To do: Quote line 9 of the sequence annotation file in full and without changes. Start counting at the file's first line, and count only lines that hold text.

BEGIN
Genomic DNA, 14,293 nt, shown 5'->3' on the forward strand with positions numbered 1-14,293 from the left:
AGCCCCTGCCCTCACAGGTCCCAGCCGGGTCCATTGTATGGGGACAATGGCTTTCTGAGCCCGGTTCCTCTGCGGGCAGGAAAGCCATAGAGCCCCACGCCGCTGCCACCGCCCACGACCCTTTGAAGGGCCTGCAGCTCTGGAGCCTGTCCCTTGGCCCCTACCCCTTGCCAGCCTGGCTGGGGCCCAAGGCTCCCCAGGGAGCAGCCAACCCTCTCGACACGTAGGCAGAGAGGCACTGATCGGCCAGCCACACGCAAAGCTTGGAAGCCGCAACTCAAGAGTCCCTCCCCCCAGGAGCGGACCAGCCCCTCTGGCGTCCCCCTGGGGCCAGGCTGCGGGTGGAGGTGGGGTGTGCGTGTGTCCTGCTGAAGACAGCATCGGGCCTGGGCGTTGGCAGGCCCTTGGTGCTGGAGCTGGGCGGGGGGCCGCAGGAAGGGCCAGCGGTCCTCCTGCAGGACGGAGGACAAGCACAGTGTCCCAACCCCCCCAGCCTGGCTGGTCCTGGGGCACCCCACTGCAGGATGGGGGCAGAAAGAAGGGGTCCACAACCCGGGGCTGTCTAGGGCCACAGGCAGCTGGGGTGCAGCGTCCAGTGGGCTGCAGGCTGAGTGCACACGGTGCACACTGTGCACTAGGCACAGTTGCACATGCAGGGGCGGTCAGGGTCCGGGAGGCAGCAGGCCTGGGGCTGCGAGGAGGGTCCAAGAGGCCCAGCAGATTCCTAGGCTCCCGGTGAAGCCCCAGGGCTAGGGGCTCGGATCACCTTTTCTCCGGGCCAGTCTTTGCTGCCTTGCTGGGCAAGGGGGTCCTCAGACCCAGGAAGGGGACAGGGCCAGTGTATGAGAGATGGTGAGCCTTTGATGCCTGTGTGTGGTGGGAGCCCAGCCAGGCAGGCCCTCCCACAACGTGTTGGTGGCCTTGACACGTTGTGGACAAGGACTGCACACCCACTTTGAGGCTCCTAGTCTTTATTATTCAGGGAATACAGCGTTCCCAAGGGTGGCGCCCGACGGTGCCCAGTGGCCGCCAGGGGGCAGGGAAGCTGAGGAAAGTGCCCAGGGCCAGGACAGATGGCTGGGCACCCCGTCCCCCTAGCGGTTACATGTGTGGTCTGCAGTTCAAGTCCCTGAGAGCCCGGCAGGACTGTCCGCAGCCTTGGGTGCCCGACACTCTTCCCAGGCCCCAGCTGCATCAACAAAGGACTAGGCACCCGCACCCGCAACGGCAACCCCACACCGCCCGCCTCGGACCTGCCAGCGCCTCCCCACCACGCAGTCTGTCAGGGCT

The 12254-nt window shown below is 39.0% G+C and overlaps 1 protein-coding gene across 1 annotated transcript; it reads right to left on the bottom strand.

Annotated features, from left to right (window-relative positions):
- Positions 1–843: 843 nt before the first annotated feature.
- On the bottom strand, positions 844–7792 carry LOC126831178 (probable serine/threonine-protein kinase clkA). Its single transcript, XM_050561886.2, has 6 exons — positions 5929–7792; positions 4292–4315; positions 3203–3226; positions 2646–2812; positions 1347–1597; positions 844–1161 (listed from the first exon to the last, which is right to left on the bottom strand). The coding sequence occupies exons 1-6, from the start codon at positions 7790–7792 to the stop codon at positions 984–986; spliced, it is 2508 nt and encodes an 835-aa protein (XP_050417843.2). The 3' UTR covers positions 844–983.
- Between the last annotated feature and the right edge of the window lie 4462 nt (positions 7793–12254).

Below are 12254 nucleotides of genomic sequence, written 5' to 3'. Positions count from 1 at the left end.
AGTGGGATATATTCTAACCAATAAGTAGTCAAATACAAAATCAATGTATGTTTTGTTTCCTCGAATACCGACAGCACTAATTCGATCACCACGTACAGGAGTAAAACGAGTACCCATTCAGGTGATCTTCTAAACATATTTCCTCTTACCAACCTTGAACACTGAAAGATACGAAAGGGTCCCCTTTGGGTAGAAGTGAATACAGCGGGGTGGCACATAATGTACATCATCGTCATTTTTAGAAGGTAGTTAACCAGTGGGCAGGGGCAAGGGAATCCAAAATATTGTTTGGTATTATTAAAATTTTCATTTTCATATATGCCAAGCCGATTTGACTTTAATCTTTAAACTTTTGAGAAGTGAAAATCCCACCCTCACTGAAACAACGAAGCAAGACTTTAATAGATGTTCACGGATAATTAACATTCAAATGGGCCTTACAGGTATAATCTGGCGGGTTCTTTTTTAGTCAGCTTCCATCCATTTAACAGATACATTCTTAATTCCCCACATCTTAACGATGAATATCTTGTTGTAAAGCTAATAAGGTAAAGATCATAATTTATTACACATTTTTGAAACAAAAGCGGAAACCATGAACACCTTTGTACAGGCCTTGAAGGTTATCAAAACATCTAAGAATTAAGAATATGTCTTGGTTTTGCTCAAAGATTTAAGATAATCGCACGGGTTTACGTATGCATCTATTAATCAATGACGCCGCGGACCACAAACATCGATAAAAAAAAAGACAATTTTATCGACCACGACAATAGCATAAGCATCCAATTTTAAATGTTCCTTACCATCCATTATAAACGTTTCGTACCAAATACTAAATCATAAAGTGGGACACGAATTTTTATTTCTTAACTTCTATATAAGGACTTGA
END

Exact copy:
AGTGGGATATATTCTAACCAATAAGTAGTCAAATACAAAATCAATGTATGTTTTGTTTCCTCGAATACCGACAGCACTAATTCGATCACCACGTACAGGAGTAAAACGAGTACCCATTCAGGTGATCTTCTAAACATATTTCCTCTTACCAACCTTGAACACTGAAAGATACGAAAGGGTCCCCTTTGGGTAGAAGTGAATACAGCGGGGTGGCACATAATGTACATCATCGTCATTTTTAGAAGGTAGTTAACCAGTGGGCAGGGGCAAGGGAATCCAAAATATTGTTTGGTATTATTAAAATTTTCATTTTCATATATGCCAAGCCGATTTGACTTTAATCTTTAAACTTTTGAGAAGTGAAAATCCCACCCTCACTGAAACAACGAAGCAAGACTTTAATAGATGTTCACGGATAATTAACATTCAAATGGGCCTTACAGGTATAATCTGGCGGGTTCTTTTTTAGTCAGCTTCCATCCATTTAACAGATACATTCTTAATTCCCCACATCTTAACGATGAATATCTTGTTGTAAAGCTAATAAGGTAAAGATCATAATTTATTACACATTTTTGAAACAAAAGCGGAAACCATGAACACCTTTGTACAGGCCTTGAAGGTTATCAAAACATCTAAGAATTAAGAATATGTCTTGGTTTTGCTCAAAGATTTAAGATAATCGCACGGGTTTACGTATGCATCTATTAATCAATGACGCCGCGGACCACAAACATCGATAAAAAAAAAGACAATTTTATCGACCACGACAATAGCATAAGCATCCAATTTTAAATGTTCCTTACCATCCATTATAAACGTTTCGTACCAAATACTAAATCATAAAGTGGGACACGAATTTTTATTTCTTAACTTCTATATAAGGACTTGA